The importance of the law increases in many crisis situations, such as the current coronavirus crisis, which has extensive impacts also on different areas of business life. Legal know-how is needed both in the regulation of societal emergencies and also when business operators try to work out their post-crisis responsibilities. History has also shown that, in many cases, some of the regulations introduced during the crisis period continue to be applied afterwards as well. For example, the financial crisis led to extensive regulation of the financial sector, which then continued also after the crisis.
‘The coronavirus crisis also shows how in law and legal research both the international perspective and the internal perspective of the state are of central importance. A specific feature of the coronavirus crisis is that different countries have closed their borders and started to apply their own national emergency powers act, which are significant also for the regulation of international business responsibilities. This national legislation differs significantly even between EU countries,’ explains Kari Hoppu, Professor of Business Law at the School of Business.
Force Majeure clauses and national provisions
Companies control their contractual risk by including in contracts clauses which limit their liability. One form of limitation of liability is Force Majeure clauses. In addition, some states, but not all, have provisions in national law on the effects of Force Majeure on contractual relations. From the point of view of a company engaged in international business, their legal position depends on which state it is whose laws are to be applied to any particular contract. This legal position differs particularly between continental European civil law states and Anglo-American common law states.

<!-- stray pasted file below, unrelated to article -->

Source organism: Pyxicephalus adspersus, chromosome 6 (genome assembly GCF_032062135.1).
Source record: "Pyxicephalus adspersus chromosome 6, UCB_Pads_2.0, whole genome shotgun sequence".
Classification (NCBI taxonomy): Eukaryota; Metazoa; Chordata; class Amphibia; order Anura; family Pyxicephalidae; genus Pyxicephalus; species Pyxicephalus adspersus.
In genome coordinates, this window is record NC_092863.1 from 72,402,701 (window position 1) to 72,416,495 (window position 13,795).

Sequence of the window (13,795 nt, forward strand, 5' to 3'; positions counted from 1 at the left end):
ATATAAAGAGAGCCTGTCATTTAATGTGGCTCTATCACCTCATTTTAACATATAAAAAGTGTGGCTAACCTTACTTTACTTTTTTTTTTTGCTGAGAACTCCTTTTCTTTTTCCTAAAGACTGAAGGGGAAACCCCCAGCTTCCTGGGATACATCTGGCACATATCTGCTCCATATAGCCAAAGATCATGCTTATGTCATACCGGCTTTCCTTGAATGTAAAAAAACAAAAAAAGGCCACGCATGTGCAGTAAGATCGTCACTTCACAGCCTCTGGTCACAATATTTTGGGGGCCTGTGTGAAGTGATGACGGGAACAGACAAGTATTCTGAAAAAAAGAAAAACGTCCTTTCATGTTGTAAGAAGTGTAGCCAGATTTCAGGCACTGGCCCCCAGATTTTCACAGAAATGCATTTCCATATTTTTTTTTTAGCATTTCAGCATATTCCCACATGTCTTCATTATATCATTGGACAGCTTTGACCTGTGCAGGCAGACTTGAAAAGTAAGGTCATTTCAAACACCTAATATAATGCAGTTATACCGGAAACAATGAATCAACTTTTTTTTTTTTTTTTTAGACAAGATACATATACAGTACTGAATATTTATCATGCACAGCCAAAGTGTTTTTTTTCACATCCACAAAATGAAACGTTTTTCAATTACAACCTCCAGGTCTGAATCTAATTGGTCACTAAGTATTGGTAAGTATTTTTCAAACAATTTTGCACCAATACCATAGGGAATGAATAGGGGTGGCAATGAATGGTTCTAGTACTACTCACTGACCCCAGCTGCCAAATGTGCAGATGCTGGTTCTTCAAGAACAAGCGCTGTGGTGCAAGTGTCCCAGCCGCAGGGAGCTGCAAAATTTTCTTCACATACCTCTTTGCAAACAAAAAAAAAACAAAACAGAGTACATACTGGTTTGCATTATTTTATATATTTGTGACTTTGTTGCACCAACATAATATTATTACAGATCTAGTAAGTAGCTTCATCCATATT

Professor Kari Hoppu explains that the coronavirus crisis is causing significant disruptions in contractual relationships between companies. This is evident both in international business and in domestic agreements.
‘In international business, the challenges are related to contract matters such as supranational supply chains, while in domestic contracts a common issue has been the obligation of restaurants to pay rent if business activities are prohibited. It is therefore expected that the importance and interpretation of Force Majeure clauses will take central place after the coronavirus crisis in studies of businesses’ responsibilities both internationally and in Finland. In addition, companies must be able to get out of the Force Majeure situation in a legally correct manner.’
Professor Kari Hoppu has studied the topic and written an article entitled ‘The interpretation of Force Majeure situations in the context of COVID-19’, which will be published in the June 2020 edition of the legal journal Degensor Legis in Finnish.
Take part in Professor Kari Hoppu's webinar on the interpretation of Force Majeure clauses on Wednesday 6 May at 1 pm: https://aaltowebinar.page.link/biz
The webinar is in Finnish and is open to everyone and free of charge.